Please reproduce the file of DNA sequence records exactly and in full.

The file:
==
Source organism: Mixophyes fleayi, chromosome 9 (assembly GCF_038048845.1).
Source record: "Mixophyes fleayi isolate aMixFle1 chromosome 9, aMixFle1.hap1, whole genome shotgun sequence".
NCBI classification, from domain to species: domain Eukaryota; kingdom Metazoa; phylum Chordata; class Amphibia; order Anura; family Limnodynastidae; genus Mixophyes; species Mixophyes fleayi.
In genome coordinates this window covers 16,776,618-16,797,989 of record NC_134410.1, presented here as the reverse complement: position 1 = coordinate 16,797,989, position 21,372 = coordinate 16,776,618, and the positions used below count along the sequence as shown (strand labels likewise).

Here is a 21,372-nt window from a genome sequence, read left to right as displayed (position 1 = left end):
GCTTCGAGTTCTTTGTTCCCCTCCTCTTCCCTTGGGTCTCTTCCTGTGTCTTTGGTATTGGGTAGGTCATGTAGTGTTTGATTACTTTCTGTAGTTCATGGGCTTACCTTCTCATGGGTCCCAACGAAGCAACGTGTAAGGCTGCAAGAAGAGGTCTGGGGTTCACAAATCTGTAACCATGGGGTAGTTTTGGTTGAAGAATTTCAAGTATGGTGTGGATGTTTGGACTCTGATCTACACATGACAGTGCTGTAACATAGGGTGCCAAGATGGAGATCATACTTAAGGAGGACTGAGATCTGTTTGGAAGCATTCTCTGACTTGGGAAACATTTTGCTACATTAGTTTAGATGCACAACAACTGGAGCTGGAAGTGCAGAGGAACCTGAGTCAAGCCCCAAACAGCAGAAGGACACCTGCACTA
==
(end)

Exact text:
Source organism: Mixophyes fleayi, chromosome 9 (assembly GCF_038048845.1).
Source record: "Mixophyes fleayi isolate aMixFle1 chromosome 9, aMixFle1.hap1, whole genome shotgun sequence".
NCBI classification, from domain to species: domain Eukaryota; kingdom Metazoa; phylum Chordata; class Amphibia; order Anura; family Limnodynastidae; genus Mixophyes; species Mixophyes fleayi.
In genome coordinates this window covers 16,776,618-16,797,989 of record NC_134410.1, presented here as the reverse complement: position 1 = coordinate 16,797,989, position 21,372 = coordinate 16,776,618, and the positions used below count along the sequence as shown (strand labels likewise).

Here is a 21,372-nt window from a genome sequence, read left to right as displayed (position 1 = left end):
GCTTCGAGTTCTTTGTTCCCCTCCTCTTCCCTTGGGTCTCTTCCTGTGTCTTTGGTATTGGGTAGGTCATGTAGTGTTTGATTACTTTCTGTAGTTCATGGGCTTACCTTCTCATGGGTCCCAACGAAGCAACGTGTAAGGCTGCAAGAAGAGGTCTGGGGTTCACAAATCTGTAACCATGGGGTAGTTTTGGTTGAAGAATTTCAAGTATGGTGTGGATGTTTGGACTCTGATCTACACATGACAGTGCTGTAACATAGGGTGCCAAGATGGAGATCATACTTAAGGAGGACTGAGATCTGTTTGGAAGCATTCTCTGACTTGGGAAACATTTTGCTACATTAGTTTAGATGCACAACAACTGGAGCTGGAAGTGCAGAGGAACCTGAGTCAAGCCCCAAACAGCAGAAGGACACCTGCACTA